These areas will then map to the 8 emerging BU research themes. The aim of this is to provide a more flexible ontology that is adaptable to the complexities of inter- and multi-disciplinary research and that can be used to make relationships between people and disciplines (and therefore news stories, projects, outputs, etc) internally and also via the new external research webpages.
You can access Version 4 here: Research ontology v4
We’re very interested in your feedback as to whether the mapping in Version 4 is fit for purpose or whether any changes need to be made. Please add your comments to this post by Friday 2 September 🙂
Thanks to Katarzyna Musial for her help in visualising how this could work.
In May/June there was some discussion on the blog about developing keywords for research (research ontology/vocabulary/taxonomy) which would be used to classify BU research in future.
See previous blog posts here:
Looking to the future the finalised ontology will be extremely important in structuring how research at BU is presented, internally and externally, particularly on the external research webpages and the directory of expertise.
Responses received via the Blog indicated that the Science-Metrix ontology was too broad and that the Library of Congress ontology was too granular, so it seems that neither is a perfect fit for BU.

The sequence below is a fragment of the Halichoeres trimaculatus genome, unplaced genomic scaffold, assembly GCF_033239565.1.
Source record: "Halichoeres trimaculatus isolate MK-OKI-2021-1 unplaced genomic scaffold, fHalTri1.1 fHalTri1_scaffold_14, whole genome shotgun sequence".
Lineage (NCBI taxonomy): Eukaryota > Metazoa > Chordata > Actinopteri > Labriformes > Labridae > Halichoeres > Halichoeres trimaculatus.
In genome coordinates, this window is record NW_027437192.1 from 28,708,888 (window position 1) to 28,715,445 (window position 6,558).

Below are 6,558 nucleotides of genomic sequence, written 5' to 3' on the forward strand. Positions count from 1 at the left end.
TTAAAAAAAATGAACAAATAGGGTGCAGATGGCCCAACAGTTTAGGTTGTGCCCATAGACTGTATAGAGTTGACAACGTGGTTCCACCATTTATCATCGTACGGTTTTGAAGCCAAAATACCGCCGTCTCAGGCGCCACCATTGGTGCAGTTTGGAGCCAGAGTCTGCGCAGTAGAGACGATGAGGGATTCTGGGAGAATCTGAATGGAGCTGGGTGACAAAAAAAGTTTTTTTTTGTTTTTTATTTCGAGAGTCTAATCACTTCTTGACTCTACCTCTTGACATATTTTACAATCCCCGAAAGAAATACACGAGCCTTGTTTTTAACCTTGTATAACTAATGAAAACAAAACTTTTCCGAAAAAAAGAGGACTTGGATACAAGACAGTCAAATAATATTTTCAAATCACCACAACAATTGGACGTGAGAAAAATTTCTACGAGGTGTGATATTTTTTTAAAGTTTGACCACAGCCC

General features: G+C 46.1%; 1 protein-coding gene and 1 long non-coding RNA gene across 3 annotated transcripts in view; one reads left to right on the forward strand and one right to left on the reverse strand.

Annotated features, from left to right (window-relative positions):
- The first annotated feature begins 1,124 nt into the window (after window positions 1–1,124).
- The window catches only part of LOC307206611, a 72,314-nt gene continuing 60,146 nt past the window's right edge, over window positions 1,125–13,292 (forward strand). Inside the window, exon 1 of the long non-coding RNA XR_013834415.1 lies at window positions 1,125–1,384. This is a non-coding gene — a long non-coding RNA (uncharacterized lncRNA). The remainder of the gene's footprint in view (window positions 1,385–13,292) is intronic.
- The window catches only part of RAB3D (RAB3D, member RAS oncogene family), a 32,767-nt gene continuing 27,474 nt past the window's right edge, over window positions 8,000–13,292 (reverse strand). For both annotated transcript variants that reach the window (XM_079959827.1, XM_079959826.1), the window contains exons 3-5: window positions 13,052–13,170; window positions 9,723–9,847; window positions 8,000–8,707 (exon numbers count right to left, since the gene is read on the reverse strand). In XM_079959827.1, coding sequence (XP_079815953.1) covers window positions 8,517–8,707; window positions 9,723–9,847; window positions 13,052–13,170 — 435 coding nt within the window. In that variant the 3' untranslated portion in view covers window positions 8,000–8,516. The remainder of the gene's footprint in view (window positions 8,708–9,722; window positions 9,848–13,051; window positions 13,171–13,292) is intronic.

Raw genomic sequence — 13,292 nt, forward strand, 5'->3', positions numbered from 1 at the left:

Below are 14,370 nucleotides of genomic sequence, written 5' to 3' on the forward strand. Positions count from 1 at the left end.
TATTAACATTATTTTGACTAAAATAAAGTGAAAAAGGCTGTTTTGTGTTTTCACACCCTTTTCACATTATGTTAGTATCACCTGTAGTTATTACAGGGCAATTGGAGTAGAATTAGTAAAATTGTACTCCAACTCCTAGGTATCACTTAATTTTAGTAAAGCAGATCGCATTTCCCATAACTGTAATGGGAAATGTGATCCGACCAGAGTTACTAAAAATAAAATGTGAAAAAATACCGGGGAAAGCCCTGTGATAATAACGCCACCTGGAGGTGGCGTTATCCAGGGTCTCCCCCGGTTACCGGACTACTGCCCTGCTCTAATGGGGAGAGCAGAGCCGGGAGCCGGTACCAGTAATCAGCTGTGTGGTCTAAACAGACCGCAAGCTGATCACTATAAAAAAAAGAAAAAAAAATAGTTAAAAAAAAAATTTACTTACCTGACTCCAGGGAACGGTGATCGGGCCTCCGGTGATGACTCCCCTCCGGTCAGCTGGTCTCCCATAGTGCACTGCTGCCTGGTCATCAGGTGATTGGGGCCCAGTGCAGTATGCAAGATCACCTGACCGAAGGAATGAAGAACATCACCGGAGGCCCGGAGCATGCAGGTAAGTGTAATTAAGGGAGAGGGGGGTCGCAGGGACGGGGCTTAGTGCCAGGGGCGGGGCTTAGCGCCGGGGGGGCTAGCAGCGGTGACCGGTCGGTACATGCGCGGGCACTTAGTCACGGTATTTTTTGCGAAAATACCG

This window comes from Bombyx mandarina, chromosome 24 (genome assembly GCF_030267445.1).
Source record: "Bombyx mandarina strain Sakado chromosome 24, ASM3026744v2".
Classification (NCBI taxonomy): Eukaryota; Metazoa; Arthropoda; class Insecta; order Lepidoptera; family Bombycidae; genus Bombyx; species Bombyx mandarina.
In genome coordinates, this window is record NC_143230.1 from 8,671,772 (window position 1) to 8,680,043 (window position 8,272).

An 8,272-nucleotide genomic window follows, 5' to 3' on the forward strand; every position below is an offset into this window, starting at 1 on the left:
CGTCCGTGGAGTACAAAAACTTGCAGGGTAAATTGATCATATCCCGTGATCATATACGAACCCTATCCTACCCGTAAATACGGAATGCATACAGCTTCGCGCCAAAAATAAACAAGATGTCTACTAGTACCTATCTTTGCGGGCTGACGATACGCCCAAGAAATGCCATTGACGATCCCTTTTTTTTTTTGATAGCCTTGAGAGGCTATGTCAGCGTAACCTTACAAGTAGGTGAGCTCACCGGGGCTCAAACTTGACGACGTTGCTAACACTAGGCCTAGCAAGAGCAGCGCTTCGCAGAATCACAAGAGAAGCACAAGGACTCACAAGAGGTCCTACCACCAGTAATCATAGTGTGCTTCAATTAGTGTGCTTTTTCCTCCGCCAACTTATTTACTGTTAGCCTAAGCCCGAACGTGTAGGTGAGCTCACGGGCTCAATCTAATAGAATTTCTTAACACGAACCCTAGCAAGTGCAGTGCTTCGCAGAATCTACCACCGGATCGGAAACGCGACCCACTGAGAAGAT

Using the Library of Congress ontology as a starting point we have worked with the Deputy Deans (R&E)/equivalent, Research Centre Directors and UOA Leaders to list the key specialisms applicable to BU. The resulting list is now available – you can read this by following the link below:
BU research ontology v3
We need to finalise the list by 19 August 2011. But before we finalise the list we’d very much appreciate your advice as to whether these keywords adequately cover your disciplines. If you’d like to suggest any changes to the list please could you add a comment to this post by 19 August?
In addition we are interested to know whether the proposed level structure is useful or whether one list of keywords would be preferable? Let us know your views by commenting on this post!
Matthew’s previous blog post (Research Ontology of Find an Expert!) introduced the concept of using the Science-Metrix ontology as the starting point for how BU will classify research in the future.